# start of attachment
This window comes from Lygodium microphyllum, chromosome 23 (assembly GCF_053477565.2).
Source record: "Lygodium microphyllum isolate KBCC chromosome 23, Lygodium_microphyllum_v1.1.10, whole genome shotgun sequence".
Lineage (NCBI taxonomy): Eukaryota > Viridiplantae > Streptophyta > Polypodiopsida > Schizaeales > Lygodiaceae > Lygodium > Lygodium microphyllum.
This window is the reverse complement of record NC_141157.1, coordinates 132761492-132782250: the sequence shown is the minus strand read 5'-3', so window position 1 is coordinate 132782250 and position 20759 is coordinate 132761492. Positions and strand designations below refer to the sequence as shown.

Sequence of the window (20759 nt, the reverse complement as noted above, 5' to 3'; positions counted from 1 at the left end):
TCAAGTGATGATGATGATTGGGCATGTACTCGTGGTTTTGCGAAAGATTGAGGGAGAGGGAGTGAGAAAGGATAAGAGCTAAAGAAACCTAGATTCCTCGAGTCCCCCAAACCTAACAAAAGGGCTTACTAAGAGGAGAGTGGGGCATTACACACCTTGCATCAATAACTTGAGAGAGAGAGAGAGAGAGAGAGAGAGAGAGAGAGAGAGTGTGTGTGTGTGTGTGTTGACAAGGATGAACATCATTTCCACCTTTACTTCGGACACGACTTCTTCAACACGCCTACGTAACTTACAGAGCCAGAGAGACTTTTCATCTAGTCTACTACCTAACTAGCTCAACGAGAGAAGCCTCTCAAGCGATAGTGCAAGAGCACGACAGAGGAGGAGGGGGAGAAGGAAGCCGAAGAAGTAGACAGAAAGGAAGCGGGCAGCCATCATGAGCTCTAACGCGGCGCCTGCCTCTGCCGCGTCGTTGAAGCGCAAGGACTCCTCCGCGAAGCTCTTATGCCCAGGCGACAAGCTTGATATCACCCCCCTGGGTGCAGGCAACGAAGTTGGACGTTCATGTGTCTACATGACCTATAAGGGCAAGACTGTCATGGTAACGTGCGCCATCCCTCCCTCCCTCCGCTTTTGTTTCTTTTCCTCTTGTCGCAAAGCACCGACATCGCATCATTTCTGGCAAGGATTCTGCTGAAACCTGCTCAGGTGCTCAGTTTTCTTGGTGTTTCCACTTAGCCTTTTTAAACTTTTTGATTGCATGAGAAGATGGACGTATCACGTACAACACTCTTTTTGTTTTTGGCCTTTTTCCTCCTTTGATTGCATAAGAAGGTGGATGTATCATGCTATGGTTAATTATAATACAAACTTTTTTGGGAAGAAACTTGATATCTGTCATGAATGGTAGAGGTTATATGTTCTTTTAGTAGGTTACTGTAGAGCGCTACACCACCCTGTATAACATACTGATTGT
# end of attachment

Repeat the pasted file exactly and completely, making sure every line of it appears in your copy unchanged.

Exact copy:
This window comes from Lygodium microphyllum, chromosome 23 (assembly GCF_053477565.2).
Source record: "Lygodium microphyllum isolate KBCC chromosome 23, Lygodium_microphyllum_v1.1.10, whole genome shotgun sequence".
Lineage (NCBI taxonomy): Eukaryota > Viridiplantae > Streptophyta > Polypodiopsida > Schizaeales > Lygodiaceae > Lygodium > Lygodium microphyllum.
This window is the reverse complement of record NC_141157.1, coordinates 132761492-132782250: the sequence shown is the minus strand read 5'-3', so window position 1 is coordinate 132782250 and position 20759 is coordinate 132761492. Positions and strand designations below refer to the sequence as shown.

Sequence of the window (20759 nt, the reverse complement as noted above, 5' to 3'; positions counted from 1 at the left end):
TCAAGTGATGATGATGATTGGGCATGTACTCGTGGTTTTGCGAAAGATTGAGGGAGAGGGAGTGAGAAAGGATAAGAGCTAAAGAAACCTAGATTCCTCGAGTCCCCCAAACCTAACAAAAGGGCTTACTAAGAGGAGAGTGGGGCATTACACACCTTGCATCAATAACTTGAGAGAGAGAGAGAGAGAGAGAGAGAGAGAGAGAGAGAGTGTGTGTGTGTGTGTGTTGACAAGGATGAACATCATTTCCACCTTTACTTCGGACACGACTTCTTCAACACGCCTACGTAACTTACAGAGCCAGAGAGACTTTTCATCTAGTCTACTACCTAACTAGCTCAACGAGAGAAGCCTCTCAAGCGATAGTGCAAGAGCACGACAGAGGAGGAGGGGGAGAAGGAAGCCGAAGAAGTAGACAGAAAGGAAGCGGGCAGCCATCATGAGCTCTAACGCGGCGCCTGCCTCTGCCGCGTCGTTGAAGCGCAAGGACTCCTCCGCGAAGCTCTTATGCCCAGGCGACAAGCTTGATATCACCCCCCTGGGTGCAGGCAACGAAGTTGGACGTTCATGTGTCTACATGACCTATAAGGGCAAGACTGTCATGGTAACGTGCGCCATCCCTCCCTCCCTCCGCTTTTGTTTCTTTTCCTCTTGTCGCAAAGCACCGACATCGCATCATTTCTGGCAAGGATTCTGCTGAAACCTGCTCAGGTGCTCAGTTTTCTTGGTGTTTCCACTTAGCCTTTTTAAACTTTTTGATTGCATGAGAAGATGGACGTATCACGTACAACACTCTTTTTGTTTTTGGCCTTTTTCCTCCTTTGATTGCATAAGAAGGTGGATGTATCATGCTATGGTTAATTATAATACAAACTTTTTTGGGAAGAAACTTGATATCTGTCATGAATGGTAGAGGTTATATGTTCTTTTAGTAGGTTACTGTAGAGCGCTACACCACCCTGTATAACATACTGATTGT